Drawing upon his personal experience as a former competitive athlete turned wheelchair, obese, and chronic pain sufferer, Muscle Repair Shop founder Butch Phelps decided to take his health into his own hands when at the age of 36 he was told he might not make it to his 40th birthday. Applying balanced nutrition advice from his doctor along with a sound exercise program, he went from 315 lbs. to 180 lbs. Motivated by his experience, he then acquired degrees in advanced therapeutic massage and aging sciences to help people eliminate chronic pain. This included applying his expertise in how people age, including the effects of dementia, anatomy, psychology, and the day-to-day struggles living as an older person to his practice and development of The Muscle Repair Shop’s one-of-a-kind Stretch n’ Release Technique.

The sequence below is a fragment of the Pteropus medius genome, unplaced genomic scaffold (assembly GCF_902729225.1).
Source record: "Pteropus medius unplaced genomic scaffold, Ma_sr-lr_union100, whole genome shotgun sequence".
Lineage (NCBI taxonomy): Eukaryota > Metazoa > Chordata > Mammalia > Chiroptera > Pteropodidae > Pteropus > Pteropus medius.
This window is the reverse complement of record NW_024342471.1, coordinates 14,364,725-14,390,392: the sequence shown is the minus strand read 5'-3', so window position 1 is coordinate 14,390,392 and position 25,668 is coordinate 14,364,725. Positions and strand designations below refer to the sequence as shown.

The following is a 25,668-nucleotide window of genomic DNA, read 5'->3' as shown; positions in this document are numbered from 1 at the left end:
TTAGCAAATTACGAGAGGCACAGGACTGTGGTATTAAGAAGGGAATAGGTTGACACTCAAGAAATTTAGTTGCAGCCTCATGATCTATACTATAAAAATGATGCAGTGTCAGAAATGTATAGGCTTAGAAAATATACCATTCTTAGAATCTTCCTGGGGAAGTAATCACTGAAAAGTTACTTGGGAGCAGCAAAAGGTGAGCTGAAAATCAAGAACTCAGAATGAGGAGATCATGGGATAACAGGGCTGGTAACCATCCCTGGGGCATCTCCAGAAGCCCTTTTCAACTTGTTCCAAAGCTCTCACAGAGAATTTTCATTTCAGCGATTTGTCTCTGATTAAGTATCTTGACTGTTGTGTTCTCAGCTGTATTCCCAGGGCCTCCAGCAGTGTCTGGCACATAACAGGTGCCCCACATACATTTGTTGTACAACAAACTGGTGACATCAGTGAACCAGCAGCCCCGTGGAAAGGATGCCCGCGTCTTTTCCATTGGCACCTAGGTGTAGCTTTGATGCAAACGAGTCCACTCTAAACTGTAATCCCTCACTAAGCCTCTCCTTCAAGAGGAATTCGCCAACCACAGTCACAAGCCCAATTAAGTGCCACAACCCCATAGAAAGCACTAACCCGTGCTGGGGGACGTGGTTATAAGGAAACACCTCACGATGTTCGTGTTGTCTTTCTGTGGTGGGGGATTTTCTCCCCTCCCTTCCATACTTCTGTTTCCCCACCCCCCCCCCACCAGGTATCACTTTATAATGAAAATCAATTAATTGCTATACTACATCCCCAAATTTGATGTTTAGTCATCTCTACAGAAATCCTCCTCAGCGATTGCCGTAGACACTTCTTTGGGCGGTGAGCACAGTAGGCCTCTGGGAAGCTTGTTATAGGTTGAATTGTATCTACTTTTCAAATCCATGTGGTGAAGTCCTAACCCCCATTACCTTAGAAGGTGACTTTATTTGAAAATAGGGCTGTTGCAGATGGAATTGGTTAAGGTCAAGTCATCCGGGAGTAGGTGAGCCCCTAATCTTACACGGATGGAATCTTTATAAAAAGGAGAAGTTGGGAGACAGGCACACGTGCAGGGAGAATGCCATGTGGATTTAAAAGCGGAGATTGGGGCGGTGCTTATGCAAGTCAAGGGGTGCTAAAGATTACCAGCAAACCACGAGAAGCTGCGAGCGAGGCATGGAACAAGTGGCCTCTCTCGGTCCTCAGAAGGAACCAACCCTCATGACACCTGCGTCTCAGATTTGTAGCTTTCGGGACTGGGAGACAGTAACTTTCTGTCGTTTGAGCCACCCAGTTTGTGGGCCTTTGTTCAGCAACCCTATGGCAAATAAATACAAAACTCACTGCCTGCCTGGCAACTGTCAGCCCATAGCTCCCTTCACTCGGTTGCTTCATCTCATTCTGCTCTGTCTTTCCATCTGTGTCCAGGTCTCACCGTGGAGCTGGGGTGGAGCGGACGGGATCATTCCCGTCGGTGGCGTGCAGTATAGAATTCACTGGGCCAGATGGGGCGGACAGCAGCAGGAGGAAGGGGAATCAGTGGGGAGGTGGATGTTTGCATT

Available through in-office and virtual coaching treatment sessions, this unique combination of stretching and breath work teaches the brain to release the emotional side of muscle tension and pain allows clients to find lasting relief and healing from stiffness, aches, injuries, and chronic pain. The at-home exercises come with customized instructional videos and virtual or in-office support, allowing clients to enjoy and experience life and sports as they did before limitations slowed or curtailed activities.